The combination of forced migration and hunger could provoke martial conflict and further impede the course of development.

Until recently, few public health experts have warned of these tertiary effects. Perhaps it seemed premature, or perhaps such warnings were self-censored for fear of inducing pessimism and paralysis.

But the alert observer has a duty to shout “fire” on seeing smoke in a theatre. A four-degree world will likely prove catastrophic for our health. We must avoid it at all costs.

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  1. James Szabadics


    The real issue is population because despite our warming world extreme weather events show no trends. There is no trend to more frequent or more powerful extreme weather events over time if you look at the data. There is better global communication and more accessibility to news so we all hear about it when an event happens. Floods and droughts happen cyclically in various regions, this isnt new and is a regional phenomenon.

    Take a look at global rainfall timeseries here:

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  2. Byron Smith
    Byron Smith is a Friend of The Conversation.

    PhD candidate in Christian Ethics at University of Edinburgh

    Thanks for this piece on a very important topic. It would be very helpful to have had more links to the growing number of specific studies that attempt to project the likely effects of a four degrees rise, not least for food security. I agree with Prof Butler that this is the real elephant in the room, since it has the capacity to reach geopolitical tipping points at a rate even faster than our climate is changing. What kind of tipping points? Well, numerous commentators have called food price spikes (partially the result of various extreme weather events around the world) the spark that triggered the recent and ongoing events of the Arab spring. Climate change is a risk multiplier, making many of our other systemic and apparently intractable problems worse.

  3. Colin Butler

    Professor at University of Canberra


    Thanks. As you'll appreciate word limits and the number of links are very restricted for this kind of medium. I think the number of studies that try to project a 4 degree world is limited, especially conceptually, as you quickly run into all kinds of taboos. In March 2012 I attended a meeting run by the UK govt. on resource scarcity and security and a speaker there described Bangladesh as the biggest human cage in the world - as you may know, there is a fence around most of its border with…

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    1. Byron Smith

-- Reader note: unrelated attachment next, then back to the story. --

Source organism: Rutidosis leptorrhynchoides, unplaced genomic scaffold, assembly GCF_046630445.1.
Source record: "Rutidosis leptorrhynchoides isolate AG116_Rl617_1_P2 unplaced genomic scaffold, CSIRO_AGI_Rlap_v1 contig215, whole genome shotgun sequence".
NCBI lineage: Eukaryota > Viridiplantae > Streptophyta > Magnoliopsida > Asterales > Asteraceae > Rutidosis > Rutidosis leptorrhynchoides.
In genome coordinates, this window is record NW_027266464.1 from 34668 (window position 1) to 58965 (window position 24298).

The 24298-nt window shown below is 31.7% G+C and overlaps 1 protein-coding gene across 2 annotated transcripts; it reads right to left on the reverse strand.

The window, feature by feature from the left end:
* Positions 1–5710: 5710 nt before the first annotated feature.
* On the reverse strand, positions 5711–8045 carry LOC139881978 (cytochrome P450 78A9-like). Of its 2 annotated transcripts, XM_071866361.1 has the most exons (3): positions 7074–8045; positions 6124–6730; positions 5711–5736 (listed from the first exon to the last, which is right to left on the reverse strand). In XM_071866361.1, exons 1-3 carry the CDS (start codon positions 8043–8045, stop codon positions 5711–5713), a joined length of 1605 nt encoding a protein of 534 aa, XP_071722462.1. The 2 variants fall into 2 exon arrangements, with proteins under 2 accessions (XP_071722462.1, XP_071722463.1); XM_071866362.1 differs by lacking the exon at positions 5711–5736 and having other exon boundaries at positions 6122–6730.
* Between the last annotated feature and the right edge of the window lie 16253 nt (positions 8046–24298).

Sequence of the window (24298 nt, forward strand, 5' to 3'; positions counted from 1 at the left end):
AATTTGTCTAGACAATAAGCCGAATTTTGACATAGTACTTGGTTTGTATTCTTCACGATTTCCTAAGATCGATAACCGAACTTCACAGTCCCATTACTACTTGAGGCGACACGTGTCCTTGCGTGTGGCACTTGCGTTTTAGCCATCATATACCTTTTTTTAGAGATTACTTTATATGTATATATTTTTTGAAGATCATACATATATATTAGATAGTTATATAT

Byron Smith is a Friend of The Conversation.

      PhD candidate in Christian Ethics at University of Edinburgh

      In reply to Colin Butler

      Thanks for sharing your experience in this area. How can we make realistic policy decisions when the implications of our present trajectory are so horrendous as to require self-censorship by the relevant researchers?

    2. Colin David Butler


      In reply to Byron Smith


      Alas, self-censorship is a necessary art to succeed in science, at least in my painfully gained experience.For example, if you very carefully read our chapter in the Millennium Ecosystem Assessment conceptual framework (Butler C.D., Chambers R., Chopra K., Dasgupta P., Duraiappah A., Kumar P., McMichael A.J. and Niu W-Y. (2003): Ecosystems and human well-being. In: Ecosystems and Human Well-being, (Editor: Millennium Ecosystem Assessment); Island Press, Washington DC) you will find a critique…

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    3. Byron Smith
      Byron Smith is a Friend of The Conversation.

      PhD candidate in Christian Ethics at University of Edinburgh

      In reply to Colin David Butler

      Yes, I'm somewhat familiar with the kinds of discourse conventions to which you refer and the ways in which they represent (and police) the limits of what is thinkable. Transgressing what is thinkable leads into nonsense, madness or profundity. This is the job of poets, philosophers and prophets - and it comes with serious risks to one's credibility. Whether contemporary risk-averse academics can belong to one of these groups remains an open question.

  4. Colin Butler

    Professor at University of Canberra


    I agree that population is very important and under-recognised, though for me, as someone who likes to think systemically, there is no single cause or main issue. Indeed, my first ever full article in the scientific literature was called "Overpopulation, overconsumption and economcis" (Lancet, 1994) - and I think each of those three key words is very important, but other aspects come to mind, eg "values", "hubris" and the fact that we are an animal species, not truly "sapiens", not yet, anyway.

    I have a piece in press in the Conversation on this topic ("human carrying capacity"). Hope you get to read it, and also some of the other 20-30 articles I have written on this topic.